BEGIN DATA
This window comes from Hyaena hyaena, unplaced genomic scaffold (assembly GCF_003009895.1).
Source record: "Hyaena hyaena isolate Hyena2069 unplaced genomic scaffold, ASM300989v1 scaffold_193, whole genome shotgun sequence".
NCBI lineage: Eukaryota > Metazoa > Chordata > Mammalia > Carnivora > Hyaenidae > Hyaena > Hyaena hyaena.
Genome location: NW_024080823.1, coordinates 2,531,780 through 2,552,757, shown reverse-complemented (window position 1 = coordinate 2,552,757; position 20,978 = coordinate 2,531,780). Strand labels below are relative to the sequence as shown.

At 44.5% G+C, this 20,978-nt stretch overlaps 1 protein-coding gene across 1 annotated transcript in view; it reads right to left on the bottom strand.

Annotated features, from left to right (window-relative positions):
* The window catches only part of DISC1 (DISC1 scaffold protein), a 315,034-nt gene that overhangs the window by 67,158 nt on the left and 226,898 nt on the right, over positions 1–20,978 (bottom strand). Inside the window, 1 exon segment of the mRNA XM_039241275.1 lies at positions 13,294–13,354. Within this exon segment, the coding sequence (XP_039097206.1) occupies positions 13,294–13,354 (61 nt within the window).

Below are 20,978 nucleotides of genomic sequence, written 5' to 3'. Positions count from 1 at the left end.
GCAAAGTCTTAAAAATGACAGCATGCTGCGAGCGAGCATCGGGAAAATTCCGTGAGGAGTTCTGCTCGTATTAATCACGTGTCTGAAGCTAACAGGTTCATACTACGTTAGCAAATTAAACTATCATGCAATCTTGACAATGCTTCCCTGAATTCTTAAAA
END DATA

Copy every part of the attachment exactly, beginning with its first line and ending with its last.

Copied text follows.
This window comes from Hyaena hyaena, unplaced genomic scaffold (assembly GCF_003009895.1).
Source record: "Hyaena hyaena isolate Hyena2069 unplaced genomic scaffold, ASM300989v1 scaffold_193, whole genome shotgun sequence".
NCBI lineage: Eukaryota > Metazoa > Chordata > Mammalia > Carnivora > Hyaenidae > Hyaena > Hyaena hyaena.
Genome location: NW_024080823.1, coordinates 2,531,780 through 2,552,757, shown reverse-complemented (window position 1 = coordinate 2,552,757; position 20,978 = coordinate 2,531,780). Strand labels below are relative to the sequence as shown.

At 44.5% G+C, this 20,978-nt stretch overlaps 1 protein-coding gene across 1 annotated transcript in view; it reads right to left on the bottom strand.

Annotated features, from left to right (window-relative positions):
* The window catches only part of DISC1 (DISC1 scaffold protein), a 315,034-nt gene that overhangs the window by 67,158 nt on the left and 226,898 nt on the right, over positions 1–20,978 (bottom strand). Inside the window, 1 exon segment of the mRNA XM_039241275.1 lies at positions 13,294–13,354. Within this exon segment, the coding sequence (XP_039097206.1) occupies positions 13,294–13,354 (61 nt within the window).

Below are 20,978 nucleotides of genomic sequence, written 5' to 3'. Positions count from 1 at the left end.
GCAAAGTCTTAAAAATGACAGCATGCTGCGAGCGAGCATCGGGAAAATTCCGTGAGGAGTTCTGCTCGTATTAATCACGTGTCTGAAGCTAACAGGTTCATACTACGTTAGCAAATTAAACTATCATGCAATCTTGACAATGCTTCCCTGAATTCTTAAAA